If you want to be a successful photographer than it’s important to understand that 90% of a successful photography business activity is not creating images.
I’m talking about 90% of non-photography activities which photographers do to create a successful photography business. Yes, It’s important to create images, every day, if you want to be a successful photographer – yet there is much more.
What Does A Photographer Do Everyday?
There are a lot of other things photographers do before and after we create an image. Pre-production is still an important part of your photography. Planning, scouting, hiring a crew, and paperwork. In other words, prepare yourself for a successful photography assignment.
The fact is if you do a good job and everything runs smoothly, then people will trust you as a photographer and believe in what you’re doing.
If a client trusts us, then they’re more likely to have the confidence to refer us. Referrals are an important part of the growth of any photography business.
As important as preproduction is, it’s not as important as the production of the image and post-production.
Post-production continues to increase in importance as part of our photographic work. This is because the time after you create the image, in the camera, is much of when our finishing touches and style happen.
Many photographers forget about post-production as part of their business, especially when it comes to pricing photography. Don’t forget about your post-production time and costs.
Photographers, especially event photographers have to go through a lot of images, do a great deal of editing and in many cases create interesting adjustments, style and looks to the images. Of course, this takes time.
Whether you’re slow or busy, it’s important to remember that marketing, never stops. Photographers need to carve out time, every single day to market their photography. This allows you to continue to grow your business. Yes, even if you are busy, you must take some time to get on social media and share updates about you’re doing. Take the time to display your latest work on Instagram or Facebook or wherever you find your audience.
If you’re slow, take a hands-on approach and get out into the community, shake some hands, make new connections, based on your marketing persona and the target audiences.
Photography Success Combination
There’s always something to improve with our photography business. We talked about the unique success combination in my videos. There is actually a success combination 7-5-3-1. The numbers represent developing seven sources of income, five people to support your business, three processes in one channel building exercise.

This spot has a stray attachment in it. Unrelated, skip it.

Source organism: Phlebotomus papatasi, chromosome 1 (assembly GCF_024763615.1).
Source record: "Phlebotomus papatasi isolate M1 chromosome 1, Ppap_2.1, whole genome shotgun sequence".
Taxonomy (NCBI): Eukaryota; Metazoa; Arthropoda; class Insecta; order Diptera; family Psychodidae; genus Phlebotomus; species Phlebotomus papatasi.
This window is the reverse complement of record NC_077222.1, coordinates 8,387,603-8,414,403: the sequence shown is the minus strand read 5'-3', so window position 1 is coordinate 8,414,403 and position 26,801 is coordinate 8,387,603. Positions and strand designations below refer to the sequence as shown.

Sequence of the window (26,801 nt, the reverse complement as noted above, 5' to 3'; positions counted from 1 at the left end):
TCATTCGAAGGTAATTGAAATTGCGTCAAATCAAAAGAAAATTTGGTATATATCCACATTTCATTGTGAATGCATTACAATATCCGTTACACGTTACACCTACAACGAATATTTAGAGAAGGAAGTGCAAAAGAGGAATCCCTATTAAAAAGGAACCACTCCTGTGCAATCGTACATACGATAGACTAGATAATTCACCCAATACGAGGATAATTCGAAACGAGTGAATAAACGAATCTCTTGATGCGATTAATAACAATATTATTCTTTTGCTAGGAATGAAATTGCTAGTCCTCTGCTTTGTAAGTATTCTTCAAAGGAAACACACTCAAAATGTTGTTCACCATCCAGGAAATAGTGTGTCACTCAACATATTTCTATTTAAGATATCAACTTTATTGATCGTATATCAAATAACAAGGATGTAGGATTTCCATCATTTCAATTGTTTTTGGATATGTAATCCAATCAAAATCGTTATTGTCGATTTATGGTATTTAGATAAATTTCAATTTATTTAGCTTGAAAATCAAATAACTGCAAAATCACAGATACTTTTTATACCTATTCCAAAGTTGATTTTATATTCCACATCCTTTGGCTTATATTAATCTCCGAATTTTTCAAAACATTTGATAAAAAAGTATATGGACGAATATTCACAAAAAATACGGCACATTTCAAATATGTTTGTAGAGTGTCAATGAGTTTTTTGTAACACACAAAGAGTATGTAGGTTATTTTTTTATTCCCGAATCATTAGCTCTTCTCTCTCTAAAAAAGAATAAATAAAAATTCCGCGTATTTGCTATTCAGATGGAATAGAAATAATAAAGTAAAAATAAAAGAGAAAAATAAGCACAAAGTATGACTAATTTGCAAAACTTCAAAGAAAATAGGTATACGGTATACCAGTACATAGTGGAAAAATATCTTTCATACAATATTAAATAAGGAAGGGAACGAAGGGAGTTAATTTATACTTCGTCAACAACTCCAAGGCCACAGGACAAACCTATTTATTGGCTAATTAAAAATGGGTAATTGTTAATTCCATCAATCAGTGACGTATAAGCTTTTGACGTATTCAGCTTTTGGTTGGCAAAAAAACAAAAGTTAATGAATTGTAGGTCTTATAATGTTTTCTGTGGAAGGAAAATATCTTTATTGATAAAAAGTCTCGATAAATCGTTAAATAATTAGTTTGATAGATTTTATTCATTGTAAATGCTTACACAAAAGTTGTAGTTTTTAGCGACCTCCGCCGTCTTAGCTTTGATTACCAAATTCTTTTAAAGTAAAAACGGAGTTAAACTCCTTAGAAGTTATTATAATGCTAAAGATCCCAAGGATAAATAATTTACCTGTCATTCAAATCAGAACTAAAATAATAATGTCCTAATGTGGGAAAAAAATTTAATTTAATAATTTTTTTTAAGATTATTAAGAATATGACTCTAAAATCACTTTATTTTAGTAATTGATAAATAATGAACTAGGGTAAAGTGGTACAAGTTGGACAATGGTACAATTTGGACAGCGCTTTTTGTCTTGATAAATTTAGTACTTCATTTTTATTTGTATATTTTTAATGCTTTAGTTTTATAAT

You want to continuously improve your core social media channel and find better ways to grow that channel.
Next, you need to have three processes that you’re continuously improving in your business. Take a look and see which of your processes are working well. Then examine if other processes need to be improved, such as the sales process or the follow-up process.
Consider the people who are supporting your business and in turn you are supporting them.
The five people in your five-person business support system are not necessarily part of a formal agreement. These are people who you have mindfully assigned the task of being part of your business support system.
The seven sources of income is a long term play to help stabilize your photography business. I highly recommend you focus on one area early on in your photography business. Become known for one type of photography.
Over time it’s good to diversify and look at other types of photography, to support and grow your photography business. New sources don’t necessarily have to be the activity photographing. They can be photography industry related items that support your business over the long term.
The Daily Photography Business
We have to remember as creative photography entrepreneurs, we are in business. We must go to work every single day, even if we don’t have an assignment.
Photographers need to get up and go to work, even if we’re creating new images for our portfolio. We can go well beyond photo creation during the slow times, we can create new processes and look for new opportunities for more photography business. We can get out there and find new clients.
Be productive, not busy. Busy doesn’t get you anywhere, but being productive grows your photography business. Understand to create a successful photography business, you must do much more than photograph.